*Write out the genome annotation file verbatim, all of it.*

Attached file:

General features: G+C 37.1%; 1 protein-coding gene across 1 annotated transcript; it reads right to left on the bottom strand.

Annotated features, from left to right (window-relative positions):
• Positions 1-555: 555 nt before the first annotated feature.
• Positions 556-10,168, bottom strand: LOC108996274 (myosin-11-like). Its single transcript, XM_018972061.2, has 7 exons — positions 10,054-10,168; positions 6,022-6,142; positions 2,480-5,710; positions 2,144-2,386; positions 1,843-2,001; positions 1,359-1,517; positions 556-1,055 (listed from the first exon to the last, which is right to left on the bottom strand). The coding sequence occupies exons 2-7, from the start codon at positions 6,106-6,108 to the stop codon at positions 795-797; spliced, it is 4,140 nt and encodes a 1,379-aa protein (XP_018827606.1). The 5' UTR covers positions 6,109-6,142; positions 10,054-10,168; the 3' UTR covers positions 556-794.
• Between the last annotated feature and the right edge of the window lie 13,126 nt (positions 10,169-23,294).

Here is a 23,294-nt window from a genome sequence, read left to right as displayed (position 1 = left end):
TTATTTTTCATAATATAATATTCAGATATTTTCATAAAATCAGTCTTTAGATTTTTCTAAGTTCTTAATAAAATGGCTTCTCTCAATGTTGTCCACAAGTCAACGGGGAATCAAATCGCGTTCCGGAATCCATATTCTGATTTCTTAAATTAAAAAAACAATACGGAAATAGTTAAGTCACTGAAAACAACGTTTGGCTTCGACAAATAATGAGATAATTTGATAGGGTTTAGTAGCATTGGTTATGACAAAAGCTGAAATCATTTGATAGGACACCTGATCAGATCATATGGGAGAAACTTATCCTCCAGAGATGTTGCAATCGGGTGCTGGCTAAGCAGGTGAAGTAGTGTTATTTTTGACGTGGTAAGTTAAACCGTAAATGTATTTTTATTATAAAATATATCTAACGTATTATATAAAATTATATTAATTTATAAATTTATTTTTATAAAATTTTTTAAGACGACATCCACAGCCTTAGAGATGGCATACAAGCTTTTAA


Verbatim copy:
General features: G+C 37.1%; 1 protein-coding gene across 1 annotated transcript; it reads right to left on the bottom strand.

Annotated features, from left to right (window-relative positions):
• Positions 1-555: 555 nt before the first annotated feature.
• Positions 556-10,168, bottom strand: LOC108996274 (myosin-11-like). Its single transcript, XM_018972061.2, has 7 exons — positions 10,054-10,168; positions 6,022-6,142; positions 2,480-5,710; positions 2,144-2,386; positions 1,843-2,001; positions 1,359-1,517; positions 556-1,055 (listed from the first exon to the last, which is right to left on the bottom strand). The coding sequence occupies exons 2-7, from the start codon at positions 6,106-6,108 to the stop codon at positions 795-797; spliced, it is 4,140 nt and encodes a 1,379-aa protein (XP_018827606.1). The 5' UTR covers positions 6,109-6,142; positions 10,054-10,168; the 3' UTR covers positions 556-794.
• Between the last annotated feature and the right edge of the window lie 13,126 nt (positions 10,169-23,294).

Here is a 23,294-nt window from a genome sequence, read left to right as displayed (position 1 = left end):
TTATTTTTCATAATATAATATTCAGATATTTTCATAAAATCAGTCTTTAGATTTTTCTAAGTTCTTAATAAAATGGCTTCTCTCAATGTTGTCCACAAGTCAACGGGGAATCAAATCGCGTTCCGGAATCCATATTCTGATTTCTTAAATTAAAAAAACAATACGGAAATAGTTAAGTCACTGAAAACAACGTTTGGCTTCGACAAATAATGAGATAATTTGATAGGGTTTAGTAGCATTGGTTATGACAAAAGCTGAAATCATTTGATAGGACACCTGATCAGATCATATGGGAGAAACTTATCCTCCAGAGATGTTGCAATCGGGTGCTGGCTAAGCAGGTGAAGTAGTGTTATTTTTGACGTGGTAAGTTAAACCGTAAATGTATTTTTATTATAAAATATATCTAACGTATTATATAAAATTATATTAATTTATAAATTTATTTTTATAAAATTTTTTAAGACGACATCCACAGCCTTAGAGATGGCATACAAGCTTTTAA